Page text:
From The Pittsburgh Post-Gazette

Toby Rice is set to take control of EQT Corp., nine months after launching a fast-moving campaign to replace the oil and gas company’s leadership and less than two years after selling his company Rice Energy Corp. to EQT.

In a highly anticipated vote to tallied at EQT’s annual meeting on Wednesday, the Downtown company’s shareholders overwhelmingly voted to turn over control of the company to seven candidates nominated by brothers Toby and Derek Rice, and five others nominated by EQT including a third Rice brother, former Rice Energy CEO Danny Rice. An official vote count will be available later .

This arrangement gives the edge to directors that have vowed to replace current EQT CEO Rob McNally with Toby Rice. That transition of power will take place sometime on Wednesday. Mr. Rice said after the annual meeting that in addition to replacing Mr. McNally, he will also replace EQT’s general counsel. Then he’ll evaluate other executives.

Mr. Rice has previously said he has 15 former Rice Energy executives on standby to take over the top functions of the company. But on Wednesday, he suggested they may not be replacing as much as augmenting the current management structure.

Mr. Rice and his brothers started Rice Energy Inc. in 2008 and grew it into a public company with nearly 600 employees by the time they sold it to EQT in 2017 for $6.7 billion.

EQT faced some shareholder opposition to that acquisition, including from hedge fund D.E. Shaw, which was the first to come out in favor of Team Rice in the current proxy battle.

The dissident campaign went public after EQT announced disastrous results for the third quarter of 2018, telling investors it blew its capital budget by $300 million in a rush to drill very long horizontal wells enabled by combining EQT’s land holdings with Rice’s.

The public challenge followed a brief behind the scenes period where Mr. Rice reached out to EQT’s board of directors and offered himself as a turnaround agent. Within weeks, however, Team Rice told shareholders that it would nominate its own candidates for the board of directors and, if successful, those candidates would install Mr. Rice as CEO.

Mr. McNally has been under constant pressure to prove himself since November. Even as the company highlighted improved results during the first quarter this year, the Rice effort appeared to gain momentum with three of the top shareholders publicly pledging their support for the Rice team and influential proxy advisory firm Institutional Shareholder Services coming out in its favor.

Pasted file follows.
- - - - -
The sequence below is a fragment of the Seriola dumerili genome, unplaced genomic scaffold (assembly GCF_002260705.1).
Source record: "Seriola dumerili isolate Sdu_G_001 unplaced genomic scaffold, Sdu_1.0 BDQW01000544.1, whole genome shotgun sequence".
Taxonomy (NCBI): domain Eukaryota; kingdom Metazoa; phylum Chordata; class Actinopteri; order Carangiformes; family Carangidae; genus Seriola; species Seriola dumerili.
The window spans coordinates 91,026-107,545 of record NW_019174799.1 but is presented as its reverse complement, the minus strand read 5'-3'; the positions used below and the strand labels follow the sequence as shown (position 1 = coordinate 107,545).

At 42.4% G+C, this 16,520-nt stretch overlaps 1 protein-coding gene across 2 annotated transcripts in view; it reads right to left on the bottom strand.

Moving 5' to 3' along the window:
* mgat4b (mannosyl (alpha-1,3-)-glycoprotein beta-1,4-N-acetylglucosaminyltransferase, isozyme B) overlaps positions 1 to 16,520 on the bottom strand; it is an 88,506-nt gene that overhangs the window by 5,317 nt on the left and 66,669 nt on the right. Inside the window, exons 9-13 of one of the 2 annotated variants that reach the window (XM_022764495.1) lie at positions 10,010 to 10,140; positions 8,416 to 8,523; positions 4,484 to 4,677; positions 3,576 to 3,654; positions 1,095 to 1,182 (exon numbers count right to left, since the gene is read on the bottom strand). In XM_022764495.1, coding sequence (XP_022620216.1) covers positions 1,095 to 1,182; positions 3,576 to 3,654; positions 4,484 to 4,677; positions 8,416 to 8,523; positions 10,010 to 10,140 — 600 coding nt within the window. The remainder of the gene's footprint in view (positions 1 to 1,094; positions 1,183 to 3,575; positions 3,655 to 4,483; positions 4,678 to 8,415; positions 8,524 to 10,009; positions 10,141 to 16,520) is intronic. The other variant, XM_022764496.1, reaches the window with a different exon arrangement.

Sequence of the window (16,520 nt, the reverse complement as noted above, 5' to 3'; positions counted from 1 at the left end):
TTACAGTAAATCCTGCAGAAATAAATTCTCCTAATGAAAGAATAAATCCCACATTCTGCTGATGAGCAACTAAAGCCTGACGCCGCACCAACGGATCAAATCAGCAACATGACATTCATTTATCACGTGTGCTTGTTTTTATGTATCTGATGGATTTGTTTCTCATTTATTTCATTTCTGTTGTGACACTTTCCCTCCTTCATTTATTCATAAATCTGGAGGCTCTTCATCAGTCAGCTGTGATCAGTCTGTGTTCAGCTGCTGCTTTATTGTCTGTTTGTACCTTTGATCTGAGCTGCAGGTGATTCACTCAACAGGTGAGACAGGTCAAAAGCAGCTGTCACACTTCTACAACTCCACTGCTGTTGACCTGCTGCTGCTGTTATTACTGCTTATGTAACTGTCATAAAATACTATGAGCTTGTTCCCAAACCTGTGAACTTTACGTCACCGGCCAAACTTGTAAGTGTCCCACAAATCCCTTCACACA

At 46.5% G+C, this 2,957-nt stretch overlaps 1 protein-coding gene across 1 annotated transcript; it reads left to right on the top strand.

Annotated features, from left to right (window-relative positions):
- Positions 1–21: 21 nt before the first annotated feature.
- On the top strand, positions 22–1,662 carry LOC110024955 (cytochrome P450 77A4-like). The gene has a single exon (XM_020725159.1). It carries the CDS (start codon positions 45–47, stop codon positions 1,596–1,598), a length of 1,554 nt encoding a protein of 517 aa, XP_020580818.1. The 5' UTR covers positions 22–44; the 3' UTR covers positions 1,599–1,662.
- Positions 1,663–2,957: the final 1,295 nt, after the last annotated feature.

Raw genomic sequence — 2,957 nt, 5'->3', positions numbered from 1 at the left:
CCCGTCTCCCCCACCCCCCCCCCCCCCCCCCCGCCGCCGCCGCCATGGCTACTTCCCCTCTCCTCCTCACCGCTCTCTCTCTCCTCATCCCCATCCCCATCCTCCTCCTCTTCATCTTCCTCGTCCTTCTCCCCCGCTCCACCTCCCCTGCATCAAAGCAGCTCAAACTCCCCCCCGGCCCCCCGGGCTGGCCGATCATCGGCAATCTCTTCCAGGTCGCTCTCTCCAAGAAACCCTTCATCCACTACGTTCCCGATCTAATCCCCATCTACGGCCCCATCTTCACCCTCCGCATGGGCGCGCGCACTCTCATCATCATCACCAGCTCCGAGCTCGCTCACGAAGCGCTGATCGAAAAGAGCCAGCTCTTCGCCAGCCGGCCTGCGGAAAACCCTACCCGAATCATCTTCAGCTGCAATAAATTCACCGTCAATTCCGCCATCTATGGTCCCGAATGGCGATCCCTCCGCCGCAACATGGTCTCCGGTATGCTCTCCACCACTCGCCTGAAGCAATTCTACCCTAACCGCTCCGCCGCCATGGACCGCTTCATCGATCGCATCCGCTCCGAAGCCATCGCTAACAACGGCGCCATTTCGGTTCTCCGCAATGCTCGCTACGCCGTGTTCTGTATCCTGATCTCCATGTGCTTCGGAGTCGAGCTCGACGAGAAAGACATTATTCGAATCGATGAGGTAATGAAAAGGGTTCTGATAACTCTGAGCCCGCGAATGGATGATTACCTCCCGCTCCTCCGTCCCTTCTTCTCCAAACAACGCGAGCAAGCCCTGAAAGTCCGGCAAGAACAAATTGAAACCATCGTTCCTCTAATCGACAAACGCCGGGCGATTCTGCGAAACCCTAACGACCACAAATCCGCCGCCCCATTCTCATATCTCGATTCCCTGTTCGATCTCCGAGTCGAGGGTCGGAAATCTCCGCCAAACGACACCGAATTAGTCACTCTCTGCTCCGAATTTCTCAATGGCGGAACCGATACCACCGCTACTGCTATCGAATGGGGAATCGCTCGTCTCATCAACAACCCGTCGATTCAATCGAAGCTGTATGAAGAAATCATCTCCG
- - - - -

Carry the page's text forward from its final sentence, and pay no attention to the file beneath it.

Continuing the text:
EQT’s management won approval from the other major proxy consultant, Glass Lewis, but no shareholders announced their support before the meeting.

Even before Wednesday’s vote, the dissident effort succeeded in nudging the retirement of EQT’s three longest serving directors, including its chairman, Jim Rohr.

EQT has warned that the kind of leadership change promised by the Rice team would be disastrously disruptive for the company, the nation’s largest oil and gas producer with about 850 employees and thousands of shale wells across three states. After all, the company has been through three CEOs in as many years, and had recently corrected course, EQT’s management told investors during the proxy campaign.

In an interview with the Post-Gazette last month, John McCartney, a newly elected EQT director nominated by the Rice brothers, said too much has been made of the potential disruption.

“There will be transformation at EQT which I believe will be extremely positive,” he said. “Fifteen people is not an awful lot. And a number of these people will help build and fulfill roles that aren’t present at EQT, especially at IT and operations planning.”

Mr. McCartney said the key will be to bring to EQT the culture of Rice Energy, where he sat on the board of directors from 2015.

“The Rice team is not proposing to do anything more than what they’ve achieved at Rice,” Mr. McCartney said. “That’s what this campaign is basically all about: a proven set of operators against a team that has not been able to do anything with the best assets in the basin.”



Mr. Rice has promised to bring a “shalennial” mindset to EQT. He came up with the term while at Rice Energy and though the definition has varied — in fact, each floor at Rice’s headquarters had a white board where employees were encouraged to write their own definitions — it connotes a young, tech-minded approach to oil and gas.

His first-day speech has already been ready for weeks, Mr. Rice said earlier this month.

The Rice family owns more than 3% of EQT stock. Mr. Rice said last week that Danny Rice, who has been on EQT’s board since the 2017 acquisition, will remain in that role.

“I think Danny’s content as a board member,” Mr. Rice said.

Danny Rice agreed on Wednesday. “This is Toby’s show,” he said.

Derek Rice, a petroleum geologist, will be part of the a team helping to “stand up” the new development plan. Once that’s completed, Mr. Rice said, he envisions his brother assuming the role of an ideas man — surveying the oil and gas horizon, pulling out best practices and coming up with new ones for EQT.

The change in control will put the Rice brothers back in charge of hundreds of their former employees, their old wells and the landowners they signed leases with.

Toby Rice plans to get to know the rest of EQT’s employees quickly and personally.

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